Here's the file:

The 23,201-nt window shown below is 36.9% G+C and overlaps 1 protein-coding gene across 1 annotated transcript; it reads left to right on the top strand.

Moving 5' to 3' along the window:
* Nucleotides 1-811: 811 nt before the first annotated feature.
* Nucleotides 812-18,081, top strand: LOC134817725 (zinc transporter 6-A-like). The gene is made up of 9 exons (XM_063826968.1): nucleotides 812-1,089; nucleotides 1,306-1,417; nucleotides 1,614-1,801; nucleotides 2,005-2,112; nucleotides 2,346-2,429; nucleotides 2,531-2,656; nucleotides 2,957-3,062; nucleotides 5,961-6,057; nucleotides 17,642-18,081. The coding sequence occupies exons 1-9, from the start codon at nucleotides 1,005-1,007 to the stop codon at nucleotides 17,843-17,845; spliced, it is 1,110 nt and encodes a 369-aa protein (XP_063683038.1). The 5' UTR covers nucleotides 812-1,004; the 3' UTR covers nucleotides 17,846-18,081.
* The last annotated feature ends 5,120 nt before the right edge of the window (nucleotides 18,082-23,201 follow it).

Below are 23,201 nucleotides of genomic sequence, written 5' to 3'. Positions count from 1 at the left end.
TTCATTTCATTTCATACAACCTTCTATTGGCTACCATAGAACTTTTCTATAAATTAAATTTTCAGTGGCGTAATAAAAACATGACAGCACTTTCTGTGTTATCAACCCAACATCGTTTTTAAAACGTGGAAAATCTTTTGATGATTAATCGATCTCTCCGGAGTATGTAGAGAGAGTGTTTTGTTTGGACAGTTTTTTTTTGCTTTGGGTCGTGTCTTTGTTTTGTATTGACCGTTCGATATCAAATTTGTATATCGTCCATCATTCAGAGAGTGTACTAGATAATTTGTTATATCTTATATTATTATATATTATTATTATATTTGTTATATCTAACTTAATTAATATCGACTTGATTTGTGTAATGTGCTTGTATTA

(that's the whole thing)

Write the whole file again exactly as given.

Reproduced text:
The 23,201-nt window shown below is 36.9% G+C and overlaps 1 protein-coding gene across 1 annotated transcript; it reads left to right on the top strand.

Moving 5' to 3' along the window:
* Nucleotides 1-811: 811 nt before the first annotated feature.
* Nucleotides 812-18,081, top strand: LOC134817725 (zinc transporter 6-A-like). The gene is made up of 9 exons (XM_063826968.1): nucleotides 812-1,089; nucleotides 1,306-1,417; nucleotides 1,614-1,801; nucleotides 2,005-2,112; nucleotides 2,346-2,429; nucleotides 2,531-2,656; nucleotides 2,957-3,062; nucleotides 5,961-6,057; nucleotides 17,642-18,081. The coding sequence occupies exons 1-9, from the start codon at nucleotides 1,005-1,007 to the stop codon at nucleotides 17,843-17,845; spliced, it is 1,110 nt and encodes a 369-aa protein (XP_063683038.1). The 5' UTR covers nucleotides 812-1,004; the 3' UTR covers nucleotides 17,846-18,081.
* The last annotated feature ends 5,120 nt before the right edge of the window (nucleotides 18,082-23,201 follow it).

Below are 23,201 nucleotides of genomic sequence, written 5' to 3'. Positions count from 1 at the left end.
TTCATTTCATTTCATACAACCTTCTATTGGCTACCATAGAACTTTTCTATAAATTAAATTTTCAGTGGCGTAATAAAAACATGACAGCACTTTCTGTGTTATCAACCCAACATCGTTTTTAAAACGTGGAAAATCTTTTGATGATTAATCGATCTCTCCGGAGTATGTAGAGAGAGTGTTTTGTTTGGACAGTTTTTTTTTGCTTTGGGTCGTGTCTTTGTTTTGTATTGACCGTTCGATATCAAATTTGTATATCGTCCATCATTCAGAGAGTGTACTAGATAATTTGTTATATCTTATATTATTATATATTATTATTATATTTGTTATATCTAACTTAATTAATATCGACTTGATTTGTGTAATGTGCTTGTATTA